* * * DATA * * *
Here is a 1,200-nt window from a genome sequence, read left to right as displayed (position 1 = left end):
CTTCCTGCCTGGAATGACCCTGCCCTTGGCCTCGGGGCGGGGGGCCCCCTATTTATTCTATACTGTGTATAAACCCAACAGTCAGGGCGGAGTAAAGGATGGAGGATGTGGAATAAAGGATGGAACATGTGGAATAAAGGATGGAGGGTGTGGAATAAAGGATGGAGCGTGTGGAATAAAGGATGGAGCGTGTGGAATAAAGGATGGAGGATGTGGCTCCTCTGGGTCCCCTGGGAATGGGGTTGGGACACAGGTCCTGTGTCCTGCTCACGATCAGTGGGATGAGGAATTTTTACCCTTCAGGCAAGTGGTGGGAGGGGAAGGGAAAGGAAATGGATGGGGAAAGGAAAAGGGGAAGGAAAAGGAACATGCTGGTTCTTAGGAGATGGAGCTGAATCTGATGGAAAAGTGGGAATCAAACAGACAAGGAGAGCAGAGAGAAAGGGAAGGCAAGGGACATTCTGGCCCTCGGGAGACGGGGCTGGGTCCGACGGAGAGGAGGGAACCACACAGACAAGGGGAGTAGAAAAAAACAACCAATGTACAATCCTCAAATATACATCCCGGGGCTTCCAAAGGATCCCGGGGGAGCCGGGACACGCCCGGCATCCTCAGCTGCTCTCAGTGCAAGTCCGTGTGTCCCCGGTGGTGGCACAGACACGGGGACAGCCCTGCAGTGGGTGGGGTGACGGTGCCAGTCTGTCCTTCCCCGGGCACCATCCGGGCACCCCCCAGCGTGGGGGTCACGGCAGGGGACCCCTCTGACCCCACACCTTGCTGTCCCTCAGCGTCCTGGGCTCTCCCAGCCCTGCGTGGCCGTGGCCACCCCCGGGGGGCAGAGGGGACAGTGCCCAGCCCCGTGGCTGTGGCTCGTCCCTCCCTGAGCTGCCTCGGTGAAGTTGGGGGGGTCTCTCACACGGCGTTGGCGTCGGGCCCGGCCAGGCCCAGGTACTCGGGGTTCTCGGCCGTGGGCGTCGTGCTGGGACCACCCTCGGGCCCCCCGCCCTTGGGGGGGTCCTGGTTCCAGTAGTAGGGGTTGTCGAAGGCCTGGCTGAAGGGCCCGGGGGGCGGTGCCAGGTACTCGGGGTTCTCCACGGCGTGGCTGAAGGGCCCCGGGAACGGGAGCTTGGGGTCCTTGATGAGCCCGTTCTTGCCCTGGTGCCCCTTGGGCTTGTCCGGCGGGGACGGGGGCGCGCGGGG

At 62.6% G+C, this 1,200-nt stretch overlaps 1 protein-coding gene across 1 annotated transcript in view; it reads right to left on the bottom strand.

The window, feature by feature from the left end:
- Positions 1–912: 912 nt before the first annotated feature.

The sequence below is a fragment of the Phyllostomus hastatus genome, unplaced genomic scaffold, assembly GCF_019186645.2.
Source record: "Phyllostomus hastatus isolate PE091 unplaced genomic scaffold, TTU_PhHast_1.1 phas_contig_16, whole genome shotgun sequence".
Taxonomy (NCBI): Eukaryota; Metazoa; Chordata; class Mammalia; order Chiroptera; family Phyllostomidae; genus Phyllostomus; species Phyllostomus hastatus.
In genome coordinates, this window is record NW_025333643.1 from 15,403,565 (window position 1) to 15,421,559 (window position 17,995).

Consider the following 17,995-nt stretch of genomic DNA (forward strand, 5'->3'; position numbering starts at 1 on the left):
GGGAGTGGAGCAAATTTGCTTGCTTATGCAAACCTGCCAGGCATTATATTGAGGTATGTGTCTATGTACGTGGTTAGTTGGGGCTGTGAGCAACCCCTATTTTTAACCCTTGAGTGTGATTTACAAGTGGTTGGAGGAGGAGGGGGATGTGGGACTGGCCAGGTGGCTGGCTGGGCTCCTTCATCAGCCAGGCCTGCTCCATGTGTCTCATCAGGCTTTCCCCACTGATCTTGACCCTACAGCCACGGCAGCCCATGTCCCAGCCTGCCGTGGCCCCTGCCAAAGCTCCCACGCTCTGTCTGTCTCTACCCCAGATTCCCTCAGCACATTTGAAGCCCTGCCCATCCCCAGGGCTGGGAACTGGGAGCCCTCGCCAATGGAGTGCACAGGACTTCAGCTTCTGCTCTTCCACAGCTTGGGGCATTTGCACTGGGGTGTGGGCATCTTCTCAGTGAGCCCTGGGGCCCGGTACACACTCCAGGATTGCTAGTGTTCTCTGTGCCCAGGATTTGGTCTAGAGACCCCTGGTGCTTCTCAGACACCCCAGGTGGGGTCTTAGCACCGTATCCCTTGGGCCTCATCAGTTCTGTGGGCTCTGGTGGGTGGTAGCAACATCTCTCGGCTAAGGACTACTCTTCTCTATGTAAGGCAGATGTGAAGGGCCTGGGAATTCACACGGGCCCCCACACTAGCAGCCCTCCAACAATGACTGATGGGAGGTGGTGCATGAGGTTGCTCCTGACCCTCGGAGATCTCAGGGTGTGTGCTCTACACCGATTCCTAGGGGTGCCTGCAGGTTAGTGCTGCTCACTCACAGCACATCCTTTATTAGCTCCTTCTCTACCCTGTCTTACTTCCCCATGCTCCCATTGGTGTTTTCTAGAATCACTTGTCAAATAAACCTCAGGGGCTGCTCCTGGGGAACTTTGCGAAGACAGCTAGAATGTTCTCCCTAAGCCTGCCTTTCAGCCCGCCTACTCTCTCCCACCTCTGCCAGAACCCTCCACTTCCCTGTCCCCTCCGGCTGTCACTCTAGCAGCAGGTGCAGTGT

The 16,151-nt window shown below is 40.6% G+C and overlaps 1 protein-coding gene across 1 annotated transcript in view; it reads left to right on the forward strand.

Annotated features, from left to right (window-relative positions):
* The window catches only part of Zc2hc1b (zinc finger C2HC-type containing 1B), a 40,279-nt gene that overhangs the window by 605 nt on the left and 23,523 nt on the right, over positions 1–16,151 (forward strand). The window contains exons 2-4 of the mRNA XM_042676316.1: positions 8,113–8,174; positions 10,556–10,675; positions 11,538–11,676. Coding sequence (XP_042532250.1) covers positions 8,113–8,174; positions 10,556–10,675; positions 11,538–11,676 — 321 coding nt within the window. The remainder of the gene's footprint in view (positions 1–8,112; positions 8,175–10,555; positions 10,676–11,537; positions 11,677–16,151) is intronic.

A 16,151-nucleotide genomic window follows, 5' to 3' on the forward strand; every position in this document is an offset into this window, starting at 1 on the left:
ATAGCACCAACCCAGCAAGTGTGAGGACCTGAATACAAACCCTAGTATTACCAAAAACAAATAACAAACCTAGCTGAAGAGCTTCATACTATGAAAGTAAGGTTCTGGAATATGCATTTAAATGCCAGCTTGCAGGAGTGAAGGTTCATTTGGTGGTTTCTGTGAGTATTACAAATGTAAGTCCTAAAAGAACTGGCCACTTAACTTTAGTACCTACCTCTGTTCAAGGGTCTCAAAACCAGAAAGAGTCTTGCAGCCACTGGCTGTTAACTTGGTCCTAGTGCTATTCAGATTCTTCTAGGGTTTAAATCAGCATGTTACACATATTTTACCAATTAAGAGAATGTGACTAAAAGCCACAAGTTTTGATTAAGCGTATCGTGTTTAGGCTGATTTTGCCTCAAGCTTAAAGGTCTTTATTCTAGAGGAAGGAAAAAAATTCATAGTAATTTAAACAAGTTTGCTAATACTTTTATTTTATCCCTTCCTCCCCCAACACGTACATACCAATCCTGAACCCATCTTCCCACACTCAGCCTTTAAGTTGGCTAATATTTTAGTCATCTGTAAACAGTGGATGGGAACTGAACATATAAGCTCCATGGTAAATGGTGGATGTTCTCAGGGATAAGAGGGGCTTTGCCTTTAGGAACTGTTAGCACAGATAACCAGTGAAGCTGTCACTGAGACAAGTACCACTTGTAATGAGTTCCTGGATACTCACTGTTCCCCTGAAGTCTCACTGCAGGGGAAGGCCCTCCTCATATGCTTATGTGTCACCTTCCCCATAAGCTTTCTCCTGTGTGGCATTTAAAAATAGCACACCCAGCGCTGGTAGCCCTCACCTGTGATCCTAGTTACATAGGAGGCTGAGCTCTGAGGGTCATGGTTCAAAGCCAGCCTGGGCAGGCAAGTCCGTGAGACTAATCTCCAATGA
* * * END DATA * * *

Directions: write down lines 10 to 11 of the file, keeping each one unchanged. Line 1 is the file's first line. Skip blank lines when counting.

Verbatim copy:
Consider the following 17,995-nt stretch of genomic DNA (forward strand, 5'->3'; position numbering starts at 1 on the left):
GGGAGTGGAGCAAATTTGCTTGCTTATGCAAACCTGCCAGGCATTATATTGAGGTATGTGTCTATGTACGTGGTTAGTTGGGGCTGTGAGCAACCCCTATTTTTAACCCTTGAGTGTGATTTACAAGTGGTTGGAGGAGGAGGGGGATGTGGGACTGGCCAGGTGGCTGGCTGGGCTCCTTCATCAGCCAGGCCTGCTCCATGTGTCTCATCAGGCTTTCCCCACTGATCTTGACCCTACAGCCACGGCAGCCCATGTCCCAGCCTGCCGTGGCCCCTGCCAAAGCTCCCACGCTCTGTCTGTCTCTACCCCAGATTCCCTCAGCACATTTGAAGCCCTGCCCATCCCCAGGGCTGGGAACTGGGAGCCCTCGCCAATGGAGTGCACAGGACTTCAGCTTCTGCTCTTCCACAGCTTGGGGCATTTGCACTGGGGTGTGGGCATCTTCTCAGTGAGCCCTGGGGCCCGGTACACACTCCAGGATTGCTAGTGTTCTCTGTGCCCAGGATTTGGTCTAGAGACCCCTGGTGCTTCTCAGACACCCCAGGTGGGGTCTTAGCACCGTATCCCTTGGGCCTCATCAGTTCTGTGGGCTCTGGTGGGTGGTAGCAACATCTCTCGGCTAAGGACTACTCTTCTCTATGTAAGGCAGATGTGAAGGGCCTGGGAATTCACACGGGCCCCCACACTAGCAGCCCTCCAACAATGACTGATGGGAGGTGGTGCATGAGGTTGCTCCTGACCCTCGGAGATCTCAGGGTGTGTGCTCTACACCGATTCCTAGGGGTGCCTGCAGGTTAGTGCTGCTCACTCACAGCACATCCTTTATTAGCTCCTTCTCTACCCTGTCTTACTTCCCCATGCTCCCATTGGTGTTTTCTAGAATCACTTGTCAAATAAACCTCAGGGGCTGCTCCTGGGGAACTTTGCGAAGACAGCTAGAATGTTCTCCCTAAGCCTGCCTTTCAGCCCGCCTACTCTCTCCCACCTCTGCCAGAACCCTCCACTTCCCTGTCCCCTCCGGCTGTCACTCTAGCAGCAGGTGCAGTGT